Permanent parenting plans are intended to be just that, permanent. The parenting plan is put in place to provide for the stability and wellbeing of the child/children. Modifying a permanent parenting plan requires the party wishing to modify the parenting plan to prove that a change in circumstance has occurred and the modification is in the best interest of the child.
A permanent parenting plan can be modified by agreement, after a petition to modify has been filed with the court. Typically, however, there is a relatively drawn-out negotiation period where the parties can participate in mediation. If mediation fails, the court will have to make the final decision on the modifications.
How do you get started? First, you need to consult a family law attorney to discuss the facts of your case. All cases are different and come with their own challenges. For example, if a party wants to modify who the primary residential parent is, this requires that the change in circumstance materially affects the child’s well-being. If, on the other hand, the party wants to modify parenting/visitation time, the standard is lower and more practical.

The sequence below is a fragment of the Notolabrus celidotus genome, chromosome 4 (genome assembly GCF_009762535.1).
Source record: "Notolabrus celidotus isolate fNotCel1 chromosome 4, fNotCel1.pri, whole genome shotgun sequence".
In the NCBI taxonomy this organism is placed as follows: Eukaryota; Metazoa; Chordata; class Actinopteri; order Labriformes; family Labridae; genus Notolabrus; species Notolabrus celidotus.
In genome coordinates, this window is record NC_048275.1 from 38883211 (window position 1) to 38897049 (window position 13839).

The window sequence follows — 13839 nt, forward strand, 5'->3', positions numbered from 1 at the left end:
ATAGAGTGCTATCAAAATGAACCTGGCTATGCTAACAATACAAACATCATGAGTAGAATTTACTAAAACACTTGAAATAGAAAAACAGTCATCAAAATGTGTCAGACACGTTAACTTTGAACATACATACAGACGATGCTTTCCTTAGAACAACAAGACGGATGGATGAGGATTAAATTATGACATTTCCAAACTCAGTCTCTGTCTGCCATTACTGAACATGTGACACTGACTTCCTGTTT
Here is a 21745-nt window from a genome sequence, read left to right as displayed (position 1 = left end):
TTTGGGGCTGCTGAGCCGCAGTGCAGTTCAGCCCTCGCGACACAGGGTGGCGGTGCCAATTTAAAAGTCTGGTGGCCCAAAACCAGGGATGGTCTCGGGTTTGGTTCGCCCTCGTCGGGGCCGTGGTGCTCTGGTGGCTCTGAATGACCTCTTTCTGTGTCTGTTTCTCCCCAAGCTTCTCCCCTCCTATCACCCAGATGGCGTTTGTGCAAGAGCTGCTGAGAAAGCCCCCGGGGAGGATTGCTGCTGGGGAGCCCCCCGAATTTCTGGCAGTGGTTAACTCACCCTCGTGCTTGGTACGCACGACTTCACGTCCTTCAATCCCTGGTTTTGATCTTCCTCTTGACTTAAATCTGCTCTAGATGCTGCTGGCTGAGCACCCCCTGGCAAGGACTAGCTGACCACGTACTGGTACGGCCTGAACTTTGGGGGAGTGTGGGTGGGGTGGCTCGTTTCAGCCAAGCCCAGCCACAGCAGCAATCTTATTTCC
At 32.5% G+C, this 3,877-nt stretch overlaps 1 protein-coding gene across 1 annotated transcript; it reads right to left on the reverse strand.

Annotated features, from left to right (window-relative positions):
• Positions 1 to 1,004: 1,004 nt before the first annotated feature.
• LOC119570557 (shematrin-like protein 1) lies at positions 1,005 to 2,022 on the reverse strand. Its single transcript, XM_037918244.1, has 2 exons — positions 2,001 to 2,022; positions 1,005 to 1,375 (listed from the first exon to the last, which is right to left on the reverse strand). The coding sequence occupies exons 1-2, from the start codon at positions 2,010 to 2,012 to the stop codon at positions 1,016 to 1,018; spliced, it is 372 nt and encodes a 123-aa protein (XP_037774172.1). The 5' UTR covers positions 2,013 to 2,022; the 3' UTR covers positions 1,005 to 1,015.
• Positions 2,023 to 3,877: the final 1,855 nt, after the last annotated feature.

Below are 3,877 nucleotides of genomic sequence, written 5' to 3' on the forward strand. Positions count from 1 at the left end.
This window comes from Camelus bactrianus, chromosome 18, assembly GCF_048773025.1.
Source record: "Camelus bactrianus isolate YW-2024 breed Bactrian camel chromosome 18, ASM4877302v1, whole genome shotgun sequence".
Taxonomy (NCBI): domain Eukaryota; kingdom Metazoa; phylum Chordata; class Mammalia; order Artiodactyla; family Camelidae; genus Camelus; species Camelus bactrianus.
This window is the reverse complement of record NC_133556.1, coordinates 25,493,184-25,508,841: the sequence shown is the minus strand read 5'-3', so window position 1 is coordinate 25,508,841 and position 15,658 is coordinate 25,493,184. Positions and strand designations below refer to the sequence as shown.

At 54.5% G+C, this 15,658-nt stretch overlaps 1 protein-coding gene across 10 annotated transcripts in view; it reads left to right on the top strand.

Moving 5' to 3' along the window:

There are many grounds for altering parenting time and the judge may simply ask, “what has changed?” This could be work schedules, retirement, parents have moved, logistics of child exchange have changed or that the child is now 12 years of age or older and wished to spend more time with one parent than the other.
If you are considering modifying a permanent parenting plan, contact the Law Office of Lords and Cate to discuss your case. We can assess your case and help develop a plan of action.